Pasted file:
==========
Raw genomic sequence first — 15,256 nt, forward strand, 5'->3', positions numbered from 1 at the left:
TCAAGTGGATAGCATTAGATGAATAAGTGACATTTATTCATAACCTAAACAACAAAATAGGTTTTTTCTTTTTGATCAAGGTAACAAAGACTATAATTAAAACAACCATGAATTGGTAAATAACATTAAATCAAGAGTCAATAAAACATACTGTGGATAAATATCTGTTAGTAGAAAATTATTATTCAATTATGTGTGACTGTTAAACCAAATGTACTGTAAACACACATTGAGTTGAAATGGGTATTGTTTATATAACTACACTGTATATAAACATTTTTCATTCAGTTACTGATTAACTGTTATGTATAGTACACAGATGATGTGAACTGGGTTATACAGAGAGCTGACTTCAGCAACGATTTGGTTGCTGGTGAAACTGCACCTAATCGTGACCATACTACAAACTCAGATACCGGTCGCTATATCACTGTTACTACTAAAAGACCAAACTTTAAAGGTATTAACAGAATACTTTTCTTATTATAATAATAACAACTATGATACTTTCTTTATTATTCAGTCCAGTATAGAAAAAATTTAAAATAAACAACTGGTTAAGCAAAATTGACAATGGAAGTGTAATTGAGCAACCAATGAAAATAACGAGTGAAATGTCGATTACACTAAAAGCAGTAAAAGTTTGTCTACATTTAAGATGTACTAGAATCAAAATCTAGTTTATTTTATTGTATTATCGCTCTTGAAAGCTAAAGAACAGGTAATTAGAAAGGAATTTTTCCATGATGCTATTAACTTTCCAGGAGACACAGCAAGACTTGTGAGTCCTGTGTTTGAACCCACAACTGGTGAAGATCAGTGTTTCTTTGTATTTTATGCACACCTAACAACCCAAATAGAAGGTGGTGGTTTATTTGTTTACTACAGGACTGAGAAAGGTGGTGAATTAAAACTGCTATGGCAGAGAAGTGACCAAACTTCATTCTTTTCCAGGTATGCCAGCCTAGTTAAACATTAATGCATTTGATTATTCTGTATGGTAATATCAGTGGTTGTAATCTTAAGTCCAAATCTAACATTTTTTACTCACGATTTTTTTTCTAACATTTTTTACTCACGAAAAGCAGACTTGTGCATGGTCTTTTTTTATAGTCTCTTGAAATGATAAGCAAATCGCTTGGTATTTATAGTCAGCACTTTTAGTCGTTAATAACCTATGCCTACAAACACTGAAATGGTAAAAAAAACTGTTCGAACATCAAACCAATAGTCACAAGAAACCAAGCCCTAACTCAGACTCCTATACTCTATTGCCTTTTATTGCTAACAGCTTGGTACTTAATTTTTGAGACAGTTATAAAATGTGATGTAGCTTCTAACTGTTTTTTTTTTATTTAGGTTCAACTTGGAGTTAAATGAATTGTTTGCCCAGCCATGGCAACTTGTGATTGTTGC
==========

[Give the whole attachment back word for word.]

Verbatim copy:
Raw genomic sequence first — 15,256 nt, forward strand, 5'->3', positions numbered from 1 at the left:
TCAAGTGGATAGCATTAGATGAATAAGTGACATTTATTCATAACCTAAACAACAAAATAGGTTTTTTCTTTTTGATCAAGGTAACAAAGACTATAATTAAAACAACCATGAATTGGTAAATAACATTAAATCAAGAGTCAATAAAACATACTGTGGATAAATATCTGTTAGTAGAAAATTATTATTCAATTATGTGTGACTGTTAAACCAAATGTACTGTAAACACACATTGAGTTGAAATGGGTATTGTTTATATAACTACACTGTATATAAACATTTTTCATTCAGTTACTGATTAACTGTTATGTATAGTACACAGATGATGTGAACTGGGTTATACAGAGAGCTGACTTCAGCAACGATTTGGTTGCTGGTGAAACTGCACCTAATCGTGACCATACTACAAACTCAGATACCGGTCGCTATATCACTGTTACTACTAAAAGACCAAACTTTAAAGGTATTAACAGAATACTTTTCTTATTATAATAATAACAACTATGATACTTTCTTTATTATTCAGTCCAGTATAGAAAAAATTTAAAATAAACAACTGGTTAAGCAAAATTGACAATGGAAGTGTAATTGAGCAACCAATGAAAATAACGAGTGAAATGTCGATTACACTAAAAGCAGTAAAAGTTTGTCTACATTTAAGATGTACTAGAATCAAAATCTAGTTTATTTTATTGTATTATCGCTCTTGAAAGCTAAAGAACAGGTAATTAGAAAGGAATTTTTCCATGATGCTATTAACTTTCCAGGAGACACAGCAAGACTTGTGAGTCCTGTGTTTGAACCCACAACTGGTGAAGATCAGTGTTTCTTTGTATTTTATGCACACCTAACAACCCAAATAGAAGGTGGTGGTTTATTTGTTTACTACAGGACTGAGAAAGGTGGTGAATTAAAACTGCTATGGCAGAGAAGTGACCAAACTTCATTCTTTTCCAGGTATGCCAGCCTAGTTAAACATTAATGCATTTGATTATTCTGTATGGTAATATCAGTGGTTGTAATCTTAAGTCCAAATCTAACATTTTTTACTCACGATTTTTTTTCTAACATTTTTTACTCACGAAAAGCAGACTTGTGCATGGTCTTTTTTTATAGTCTCTTGAAATGATAAGCAAATCGCTTGGTATTTATAGTCAGCACTTTTAGTCGTTAATAACCTATGCCTACAAACACTGAAATGGTAAAAAAAACTGTTCGAACATCAAACCAATAGTCACAAGAAACCAAGCCCTAACTCAGACTCCTATACTCTATTGCCTTTTATTGCTAACAGCTTGGTACTTAATTTTTGAGACAGTTATAAAATGTGATGTAGCTTCTAACTGTTTTTTTTTTATTTAGGTTCAACTTGGAGTTAAATGAATTGTTTGCCCAGCCATGGCAACTTGTGATTGTTGC